Resources for Identifying Fungi

“There are plenty of fungi that can be recognised in the field.”

I suppose these might just be the ones that have not yet been critically reviewed using modern taxonomic methods.

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I “had to” leave an Ramalina (lichen) at genus because the “two species” it could be can only be separated by TLC - thin layer chromatography. What the actual heck. Point being…not sure “modern methods” are all its cracked up to be when defining species.

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@sunguramy, thanks for all the IDs yesterday, it is greatly appreciated!

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The book looks good overall from what I see, but I noticed that it was written in 1977 (Edit: 1997, my bad). I know that you aren’t in New England, but are there any other books you’d recommend that might be more up-to-date with current taxonomy or should it be fine?

Thanks for this!

I’m obviously not impartial here, but I’d like to offer for consideration that my dad and sister recently released a 2nd edition to this long-out-of-date book last year (2021) and it’s very different from the old 1st edition my grandparents wrote. If your opinion was set by the old one, the Peterson is possibly worth a second look now. Link here

It’s not just a cosmetic revision-- they totally reorganized it to be more helpful for beginning mushroom enthusiasts trying to get a start on what’s out there. So it’s not taxonomically organized. But honestly, that isn’t really a dealbreaker when it comes to mushrooms because families and higher taxa are useless unless you work with DNA or microscopes (e.g., the two main earthstar genera Geastrum and Astraeus are now in different suborders, archaeotypal gilled mushrooms like Russula are more closely related to the hedgehog Hericium than to other classic gilled mushrooms like Amanita, and so on…) Instead, it’s organized by a few key real-world characters (e.g., gill / stalk / cap color, size and shape) with multiple coding for variable species. It’s like their mosses book if you’ve seen that.

It does use paintings instead of photos, which is a big debate in the field guide world. The illustrations are now paired with the text descriptions instead of on separate plates in the old manner.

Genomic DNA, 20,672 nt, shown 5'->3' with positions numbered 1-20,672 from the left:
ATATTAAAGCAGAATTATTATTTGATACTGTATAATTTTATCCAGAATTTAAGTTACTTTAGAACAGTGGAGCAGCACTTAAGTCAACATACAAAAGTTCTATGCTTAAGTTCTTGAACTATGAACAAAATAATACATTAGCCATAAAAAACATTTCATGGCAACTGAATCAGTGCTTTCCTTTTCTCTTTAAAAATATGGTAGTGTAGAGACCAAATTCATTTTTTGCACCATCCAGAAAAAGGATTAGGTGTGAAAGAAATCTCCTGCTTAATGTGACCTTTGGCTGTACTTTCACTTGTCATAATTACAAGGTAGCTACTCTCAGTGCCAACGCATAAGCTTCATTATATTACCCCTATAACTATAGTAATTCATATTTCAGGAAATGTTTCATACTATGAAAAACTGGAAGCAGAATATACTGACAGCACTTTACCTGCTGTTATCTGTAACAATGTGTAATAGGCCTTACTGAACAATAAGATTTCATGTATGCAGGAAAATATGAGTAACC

Obviously no field guide can have all the species possible for such a diverse group so it still represents a cull, but it offers hundreds more taxa than the old version, and the names reflect modern taxonomy way better. I know my dad spent months tracking species through the databases to update the nomenclature and to see which splits have disrupted iconic taxa.

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Oh good to know! I have the old one. In general for moths I’ve enjoyed the Peterson guide because of the illustrations which make the characteristics more obvious. But, I like the butterfly one I was recommended to get because it is photographs, and done same way, so I’m not sure if it is really about the technique rather than pointing arrows at what to look at xD

I will definity agree for beginners - non taxonomically organised is way easier for starters.

Yeah the Northeast one is from 1997 (NOT 1977, lol!) ; I’m not sure if Bessettes have redone it. I know there is a new Georgia one coming out that’s on preorder.

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For a field guide covering such a wide area (North America), I’m surprised at how well written, organized, and illustrated it is. I was under the impression that it was best to use field guides specific to your area (e.g. fungi of New York or fungi of New England)?